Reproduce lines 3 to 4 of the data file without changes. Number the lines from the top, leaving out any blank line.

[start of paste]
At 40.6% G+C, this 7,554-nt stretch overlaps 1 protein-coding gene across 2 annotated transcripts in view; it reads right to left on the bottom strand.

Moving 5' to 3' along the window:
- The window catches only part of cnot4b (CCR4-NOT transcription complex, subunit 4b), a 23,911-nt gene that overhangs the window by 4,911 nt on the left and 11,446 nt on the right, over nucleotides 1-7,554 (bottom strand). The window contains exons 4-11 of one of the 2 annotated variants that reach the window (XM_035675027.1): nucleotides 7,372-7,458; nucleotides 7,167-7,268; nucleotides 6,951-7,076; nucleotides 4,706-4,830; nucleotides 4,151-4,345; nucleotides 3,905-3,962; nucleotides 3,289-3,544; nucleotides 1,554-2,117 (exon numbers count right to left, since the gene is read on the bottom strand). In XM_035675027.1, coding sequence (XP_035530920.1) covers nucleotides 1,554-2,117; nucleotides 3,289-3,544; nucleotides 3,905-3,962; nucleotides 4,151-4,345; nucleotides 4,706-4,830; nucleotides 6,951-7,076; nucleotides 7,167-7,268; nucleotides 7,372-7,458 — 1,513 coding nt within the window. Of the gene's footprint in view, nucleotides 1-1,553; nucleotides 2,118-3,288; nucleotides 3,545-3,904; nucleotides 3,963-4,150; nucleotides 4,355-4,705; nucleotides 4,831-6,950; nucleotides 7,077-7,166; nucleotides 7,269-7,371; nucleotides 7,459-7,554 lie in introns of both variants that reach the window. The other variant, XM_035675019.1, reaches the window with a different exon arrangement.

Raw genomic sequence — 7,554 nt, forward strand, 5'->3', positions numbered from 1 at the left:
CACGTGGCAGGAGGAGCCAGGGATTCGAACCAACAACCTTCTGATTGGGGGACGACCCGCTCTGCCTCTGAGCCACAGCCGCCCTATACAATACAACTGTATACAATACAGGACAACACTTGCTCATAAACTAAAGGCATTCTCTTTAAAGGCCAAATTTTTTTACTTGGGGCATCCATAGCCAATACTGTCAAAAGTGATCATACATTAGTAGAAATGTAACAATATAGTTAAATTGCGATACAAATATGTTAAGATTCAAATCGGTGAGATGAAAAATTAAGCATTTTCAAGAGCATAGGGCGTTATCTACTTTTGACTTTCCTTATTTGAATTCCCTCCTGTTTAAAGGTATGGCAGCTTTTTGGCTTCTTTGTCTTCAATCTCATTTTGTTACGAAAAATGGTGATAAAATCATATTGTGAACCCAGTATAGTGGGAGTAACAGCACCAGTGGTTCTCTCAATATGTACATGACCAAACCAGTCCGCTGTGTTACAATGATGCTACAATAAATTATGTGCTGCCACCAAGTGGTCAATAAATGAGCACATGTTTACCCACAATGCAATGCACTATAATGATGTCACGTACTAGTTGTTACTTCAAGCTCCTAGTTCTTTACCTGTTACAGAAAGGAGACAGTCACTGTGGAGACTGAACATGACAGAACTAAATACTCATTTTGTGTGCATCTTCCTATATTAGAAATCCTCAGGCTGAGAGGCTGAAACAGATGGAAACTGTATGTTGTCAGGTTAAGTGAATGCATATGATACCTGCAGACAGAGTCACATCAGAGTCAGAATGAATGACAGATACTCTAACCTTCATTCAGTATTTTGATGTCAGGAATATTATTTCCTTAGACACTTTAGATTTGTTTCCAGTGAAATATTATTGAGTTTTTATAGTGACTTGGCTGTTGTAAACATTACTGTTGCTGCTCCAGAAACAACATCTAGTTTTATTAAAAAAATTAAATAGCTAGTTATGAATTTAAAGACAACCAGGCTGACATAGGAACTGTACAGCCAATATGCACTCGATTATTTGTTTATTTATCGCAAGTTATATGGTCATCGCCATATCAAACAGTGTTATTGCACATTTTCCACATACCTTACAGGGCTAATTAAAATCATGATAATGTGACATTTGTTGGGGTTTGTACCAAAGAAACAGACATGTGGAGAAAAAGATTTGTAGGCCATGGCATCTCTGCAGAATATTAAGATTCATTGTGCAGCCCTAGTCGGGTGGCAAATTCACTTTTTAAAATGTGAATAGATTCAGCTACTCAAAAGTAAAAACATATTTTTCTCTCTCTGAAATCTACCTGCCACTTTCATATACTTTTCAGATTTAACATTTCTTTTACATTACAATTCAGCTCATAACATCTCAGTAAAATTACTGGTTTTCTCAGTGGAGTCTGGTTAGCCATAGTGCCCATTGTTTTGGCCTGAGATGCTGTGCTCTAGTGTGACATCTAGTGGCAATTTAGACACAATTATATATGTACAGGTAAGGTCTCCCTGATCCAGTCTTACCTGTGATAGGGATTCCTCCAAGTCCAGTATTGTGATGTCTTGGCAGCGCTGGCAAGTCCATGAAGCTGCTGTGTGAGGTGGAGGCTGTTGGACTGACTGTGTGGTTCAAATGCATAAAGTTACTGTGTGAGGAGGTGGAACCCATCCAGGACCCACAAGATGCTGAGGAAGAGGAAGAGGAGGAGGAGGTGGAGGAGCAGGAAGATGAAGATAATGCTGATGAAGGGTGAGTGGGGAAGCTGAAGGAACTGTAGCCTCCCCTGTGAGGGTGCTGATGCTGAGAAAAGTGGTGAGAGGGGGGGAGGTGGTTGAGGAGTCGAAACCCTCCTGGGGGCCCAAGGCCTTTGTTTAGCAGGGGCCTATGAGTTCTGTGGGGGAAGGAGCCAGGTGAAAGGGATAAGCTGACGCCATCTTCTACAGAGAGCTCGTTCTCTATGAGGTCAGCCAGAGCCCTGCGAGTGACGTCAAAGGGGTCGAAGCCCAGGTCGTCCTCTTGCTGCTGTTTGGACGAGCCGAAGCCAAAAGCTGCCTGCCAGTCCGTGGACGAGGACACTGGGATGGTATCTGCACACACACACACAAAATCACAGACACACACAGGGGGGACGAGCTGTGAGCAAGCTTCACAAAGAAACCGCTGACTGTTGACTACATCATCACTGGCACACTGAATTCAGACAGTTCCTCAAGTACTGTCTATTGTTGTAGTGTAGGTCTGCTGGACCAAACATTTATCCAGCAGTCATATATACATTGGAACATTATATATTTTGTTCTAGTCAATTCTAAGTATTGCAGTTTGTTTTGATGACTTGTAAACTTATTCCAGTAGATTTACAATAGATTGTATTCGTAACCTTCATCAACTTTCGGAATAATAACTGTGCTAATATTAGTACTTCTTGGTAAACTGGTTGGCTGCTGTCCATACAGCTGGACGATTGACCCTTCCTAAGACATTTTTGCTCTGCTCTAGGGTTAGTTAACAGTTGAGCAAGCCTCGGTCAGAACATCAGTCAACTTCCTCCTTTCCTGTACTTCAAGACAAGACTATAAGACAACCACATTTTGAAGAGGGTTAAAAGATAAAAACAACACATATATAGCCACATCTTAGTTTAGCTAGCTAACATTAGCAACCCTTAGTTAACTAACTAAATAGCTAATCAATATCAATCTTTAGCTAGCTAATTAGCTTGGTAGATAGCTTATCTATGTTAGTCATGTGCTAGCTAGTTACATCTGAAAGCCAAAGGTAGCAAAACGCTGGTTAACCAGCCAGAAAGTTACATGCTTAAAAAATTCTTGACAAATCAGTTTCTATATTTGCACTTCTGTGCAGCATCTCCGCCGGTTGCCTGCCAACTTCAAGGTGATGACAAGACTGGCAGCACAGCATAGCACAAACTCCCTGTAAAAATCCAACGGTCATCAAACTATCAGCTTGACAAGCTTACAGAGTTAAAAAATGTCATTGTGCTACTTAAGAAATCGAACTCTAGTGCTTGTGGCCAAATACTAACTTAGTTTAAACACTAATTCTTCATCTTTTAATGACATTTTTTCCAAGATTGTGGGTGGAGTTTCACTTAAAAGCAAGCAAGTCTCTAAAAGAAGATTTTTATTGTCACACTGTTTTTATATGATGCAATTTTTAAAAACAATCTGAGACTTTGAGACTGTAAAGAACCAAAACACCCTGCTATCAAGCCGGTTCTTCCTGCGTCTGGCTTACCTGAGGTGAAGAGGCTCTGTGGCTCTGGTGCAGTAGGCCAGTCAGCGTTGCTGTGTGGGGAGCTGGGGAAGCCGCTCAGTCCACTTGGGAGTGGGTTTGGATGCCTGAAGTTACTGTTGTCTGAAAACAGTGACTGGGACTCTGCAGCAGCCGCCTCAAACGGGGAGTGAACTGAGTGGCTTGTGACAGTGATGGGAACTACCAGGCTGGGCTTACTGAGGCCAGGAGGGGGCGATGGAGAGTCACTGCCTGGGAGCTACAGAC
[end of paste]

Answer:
- The window catches only part of cnot4b (CCR4-NOT transcription complex, subunit 4b), a 23,911-nt gene that overhangs the window by 4,911 nt on the left and 11,446 nt on the right, over nucleotides 1-7,554 (bottom strand). The window contains exons 4-11 of one of the 2 annotated variants that reach the window (XM_035675027.1): nucleotides 7,372-7,458; nucleotides 7,167-7,268; nucleotides 6,951-7,076; nucleotides 4,706-4,830; nucleotides 4,151-4,345; nucleotides 3,905-3,962; nucleotides 3,289-3,544; nucleotides 1,554-2,117 (exon numbers count right to left, since the gene is read on the bottom strand). In XM_035675027.1, coding sequence (XP_035530920.1) covers nucleotides 1,554-2,117; nucleotides 3,289-3,544; nucleotides 3,905-3,962; nucleotides 4,151-4,345; nucleotides 4,706-4,830; nucleotides 6,951-7,076; nucleotides 7,167-7,268; nucleotides 7,372-7,458 — 1,513 coding nt within the window. Of the gene's footprint in view, nucleotides 1-1,553; nucleotides 2,118-3,288; nucleotides 3,545-3,904; nucleotides 3,963-4,150; nucleotides 4,355-4,705; nucleotides 4,831-6,950; nucleotides 7,077-7,166; nucleotides 7,269-7,371; nucleotides 7,459-7,554 lie in introns of both variants that reach the window. The other variant, XM_035675019.1, reaches the window with a different exon arrangement.

Raw genomic sequence — 7,554 nt, forward strand, 5'->3', positions numbered from 1 at the left: